Wednesday, November 9, 2011

Stay with me, as I attempt to get serious

For my professional life, I spend my days as an Oncology nurse at a university hospital. To say that I am an oncology nurse is a bit misleading, though. Since I've been pregnant or trying to be for the entire year I've had this job, I've never actually administered the chemotherapy agents. I'm chemo certified, but stay clear of the stuff for the time being. So, I don't give the chemo, but I work on the floor, and care for the cancer patients who aren't actually getting chemo that admission, as well as, the average,(and sometimes not so average) med/surg patients. Being on this particular floor, with this population of patients is especially hard. There is a lot of sadness, bad news, new diagnosis, painful chemo/cancer, and death.
Most recently we lost a patient who was a very young new wife, and mother. She had a very rare cancer that didn't arise due to lifestyle choices. She didn't deserve this. No one deserves cancer, but this young woman had just started her life. Her baby is at that critical stage where she wants no one but her mommy. Yet, now, just 7.5 months after her diagnosis, she is gone. In a far better place no doubt, and without pain, but gone.
We, as nurses, are left to keep going. Keep picking up our heads and stay positive for the next patient that needs our support. I have been unable to get this particular patient off my mind for a few mo now. I had never even laid eyes on her...I didn't have to. I knew when I looked into her face and the face of her husband, that I'd see me. She is me. Why is she in this awful place, and I'm not. Luck? Chance? There are always going to be more questions than answers. I have a strong belief that God is in charge of our lives, and I don't need all the answers. I just need to have faith that these things are part of this physical life, and eternity will be spent with my maker.
I was asked by the hospital's chaplin how I cope with such loss. I was not expecting that question, so my answer shocked even me. I told her the most honest thing I could think of to make sense of these tragedies. Here's what I said in a nutshell: 'I know that my worrying and stressing over this happening to me or my family is not going to change the outcome. If someone is meant to leave this life early or tragically, then they will. Period. God is in charge, not me. What I can do is pray for these people and their families, and choose to let it postively affect my life. Since I had that talk, I've been doing some soul searching about just how I will let it affect me. I have the choice to live each day as it were my last. I have the choice to worry about the important things and not the superficial or meaningless things. I will kiss my husband longer, I will hugs my kids tighter, and I will tell those who I love just how much they mean to me. I will chose to be closer to God, and walk in a way that would make Him proud of me.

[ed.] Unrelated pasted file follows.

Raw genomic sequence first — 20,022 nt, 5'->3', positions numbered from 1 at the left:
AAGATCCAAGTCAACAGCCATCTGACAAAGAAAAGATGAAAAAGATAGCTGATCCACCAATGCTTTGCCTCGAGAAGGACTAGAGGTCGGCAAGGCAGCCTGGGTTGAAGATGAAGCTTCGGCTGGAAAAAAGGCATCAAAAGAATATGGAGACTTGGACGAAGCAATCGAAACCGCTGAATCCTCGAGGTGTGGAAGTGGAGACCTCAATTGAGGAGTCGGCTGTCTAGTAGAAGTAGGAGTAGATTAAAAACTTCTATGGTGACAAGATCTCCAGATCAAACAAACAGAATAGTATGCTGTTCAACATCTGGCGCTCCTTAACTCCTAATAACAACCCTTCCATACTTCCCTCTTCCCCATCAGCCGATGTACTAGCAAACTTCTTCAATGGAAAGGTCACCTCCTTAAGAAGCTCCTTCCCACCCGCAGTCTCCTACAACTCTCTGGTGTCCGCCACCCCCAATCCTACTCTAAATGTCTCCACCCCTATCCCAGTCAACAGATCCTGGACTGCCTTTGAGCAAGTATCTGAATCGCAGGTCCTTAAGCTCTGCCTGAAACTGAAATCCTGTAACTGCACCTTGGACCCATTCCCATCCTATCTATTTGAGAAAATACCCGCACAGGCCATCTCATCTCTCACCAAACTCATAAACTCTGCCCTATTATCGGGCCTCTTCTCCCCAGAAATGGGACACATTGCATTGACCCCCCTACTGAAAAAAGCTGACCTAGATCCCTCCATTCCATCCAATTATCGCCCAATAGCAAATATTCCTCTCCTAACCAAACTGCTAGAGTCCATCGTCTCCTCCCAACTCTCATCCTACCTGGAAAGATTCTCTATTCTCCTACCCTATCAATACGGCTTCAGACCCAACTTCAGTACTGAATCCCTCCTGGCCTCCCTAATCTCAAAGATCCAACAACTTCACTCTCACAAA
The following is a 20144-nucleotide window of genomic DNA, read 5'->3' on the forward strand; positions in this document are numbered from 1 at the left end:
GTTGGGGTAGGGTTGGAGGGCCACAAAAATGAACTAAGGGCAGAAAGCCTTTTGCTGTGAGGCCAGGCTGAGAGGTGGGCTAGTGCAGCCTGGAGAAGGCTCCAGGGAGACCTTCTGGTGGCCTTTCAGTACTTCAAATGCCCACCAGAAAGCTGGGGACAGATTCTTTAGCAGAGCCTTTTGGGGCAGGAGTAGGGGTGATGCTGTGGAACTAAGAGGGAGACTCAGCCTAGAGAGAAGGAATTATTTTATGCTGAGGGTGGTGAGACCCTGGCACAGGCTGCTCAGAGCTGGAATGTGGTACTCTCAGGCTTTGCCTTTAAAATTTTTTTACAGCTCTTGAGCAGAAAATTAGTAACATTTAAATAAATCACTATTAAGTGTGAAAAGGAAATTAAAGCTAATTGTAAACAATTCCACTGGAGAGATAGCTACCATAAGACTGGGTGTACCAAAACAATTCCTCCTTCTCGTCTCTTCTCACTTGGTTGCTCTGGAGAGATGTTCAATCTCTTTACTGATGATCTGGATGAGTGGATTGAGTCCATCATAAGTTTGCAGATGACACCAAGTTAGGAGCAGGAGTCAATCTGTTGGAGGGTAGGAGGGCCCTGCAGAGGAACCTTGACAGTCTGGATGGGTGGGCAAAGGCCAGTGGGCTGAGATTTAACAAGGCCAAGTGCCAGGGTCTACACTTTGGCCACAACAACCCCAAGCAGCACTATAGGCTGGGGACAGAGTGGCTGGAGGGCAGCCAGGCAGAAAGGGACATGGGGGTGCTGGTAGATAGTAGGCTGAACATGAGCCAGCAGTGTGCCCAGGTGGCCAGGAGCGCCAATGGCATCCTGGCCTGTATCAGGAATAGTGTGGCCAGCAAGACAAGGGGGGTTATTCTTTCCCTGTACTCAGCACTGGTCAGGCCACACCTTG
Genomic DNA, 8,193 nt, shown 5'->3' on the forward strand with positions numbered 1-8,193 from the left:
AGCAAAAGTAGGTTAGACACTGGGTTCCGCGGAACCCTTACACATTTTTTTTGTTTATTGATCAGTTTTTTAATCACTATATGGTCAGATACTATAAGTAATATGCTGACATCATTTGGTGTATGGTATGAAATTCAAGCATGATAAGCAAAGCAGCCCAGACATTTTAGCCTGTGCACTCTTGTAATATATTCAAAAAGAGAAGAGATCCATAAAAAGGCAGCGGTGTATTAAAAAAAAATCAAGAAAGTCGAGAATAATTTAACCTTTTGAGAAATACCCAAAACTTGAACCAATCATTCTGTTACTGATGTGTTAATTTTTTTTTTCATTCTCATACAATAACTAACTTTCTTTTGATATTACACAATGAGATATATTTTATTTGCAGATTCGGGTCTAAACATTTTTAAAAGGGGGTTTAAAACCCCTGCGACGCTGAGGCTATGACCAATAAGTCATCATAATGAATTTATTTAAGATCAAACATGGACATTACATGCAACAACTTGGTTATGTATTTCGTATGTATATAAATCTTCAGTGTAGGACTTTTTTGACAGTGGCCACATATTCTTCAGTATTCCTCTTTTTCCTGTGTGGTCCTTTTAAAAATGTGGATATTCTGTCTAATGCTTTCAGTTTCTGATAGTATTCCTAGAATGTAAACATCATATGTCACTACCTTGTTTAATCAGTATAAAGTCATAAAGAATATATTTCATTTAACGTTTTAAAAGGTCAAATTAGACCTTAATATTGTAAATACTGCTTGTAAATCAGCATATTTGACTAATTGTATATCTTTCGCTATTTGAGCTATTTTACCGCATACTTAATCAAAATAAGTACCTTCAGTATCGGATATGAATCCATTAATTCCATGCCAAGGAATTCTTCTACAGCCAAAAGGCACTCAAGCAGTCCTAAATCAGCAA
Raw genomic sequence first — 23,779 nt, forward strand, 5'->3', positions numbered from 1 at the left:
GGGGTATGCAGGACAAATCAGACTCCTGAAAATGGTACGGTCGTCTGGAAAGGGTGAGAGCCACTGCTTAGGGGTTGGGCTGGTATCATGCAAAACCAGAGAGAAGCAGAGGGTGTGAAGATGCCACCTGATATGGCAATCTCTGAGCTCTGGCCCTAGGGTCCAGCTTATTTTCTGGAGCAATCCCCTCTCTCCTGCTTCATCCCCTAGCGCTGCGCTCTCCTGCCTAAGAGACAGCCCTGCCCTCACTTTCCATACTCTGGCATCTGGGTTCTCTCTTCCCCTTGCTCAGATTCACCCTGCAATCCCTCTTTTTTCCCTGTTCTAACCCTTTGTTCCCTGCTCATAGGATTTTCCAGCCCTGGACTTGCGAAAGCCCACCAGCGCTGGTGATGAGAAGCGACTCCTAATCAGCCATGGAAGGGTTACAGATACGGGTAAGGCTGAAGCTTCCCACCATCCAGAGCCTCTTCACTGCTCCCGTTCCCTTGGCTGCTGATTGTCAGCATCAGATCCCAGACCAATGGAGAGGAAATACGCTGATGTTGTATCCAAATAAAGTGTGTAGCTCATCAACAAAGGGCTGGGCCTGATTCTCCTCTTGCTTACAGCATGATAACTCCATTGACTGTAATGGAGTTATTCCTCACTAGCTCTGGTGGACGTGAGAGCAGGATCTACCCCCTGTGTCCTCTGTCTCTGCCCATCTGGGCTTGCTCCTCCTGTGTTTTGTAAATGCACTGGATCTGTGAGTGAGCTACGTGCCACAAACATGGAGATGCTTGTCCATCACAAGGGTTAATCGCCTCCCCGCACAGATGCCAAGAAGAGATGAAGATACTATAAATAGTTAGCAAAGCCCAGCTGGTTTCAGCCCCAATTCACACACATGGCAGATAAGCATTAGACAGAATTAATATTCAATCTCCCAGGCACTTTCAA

There is a bright side to death. We have the option to see it, or ignore it. I chose to use this tragedy as a tribute to my own life and to that of my patient's life. I will make the absolute most of mine. I will get off the couch and on the floor with my son even when I don't feel like it. I will turn off the tv at night to visit with my husband. I will take more pictures and write more love letters to my children. I hope I can be a positive example of living life to the fullest, and sucking the marrow out of life everyday.


Blogger Whitney Lane said...

Thanks so much for this post. I'm in my last semester of nursing school and currently doing my clinicals in a neuro trauma unit. It's been a struggle seeing so many people with brain injuries that will either leave them dead, living in a nursing home, or somehow with a compromised quality of life. And all because of a car accident (usually). It doesn't seem fair. Anyway, this was a beautiful post about how you choose to cope - with faith! Thank you for it!

January 20, 2012 at 8:59 AM  

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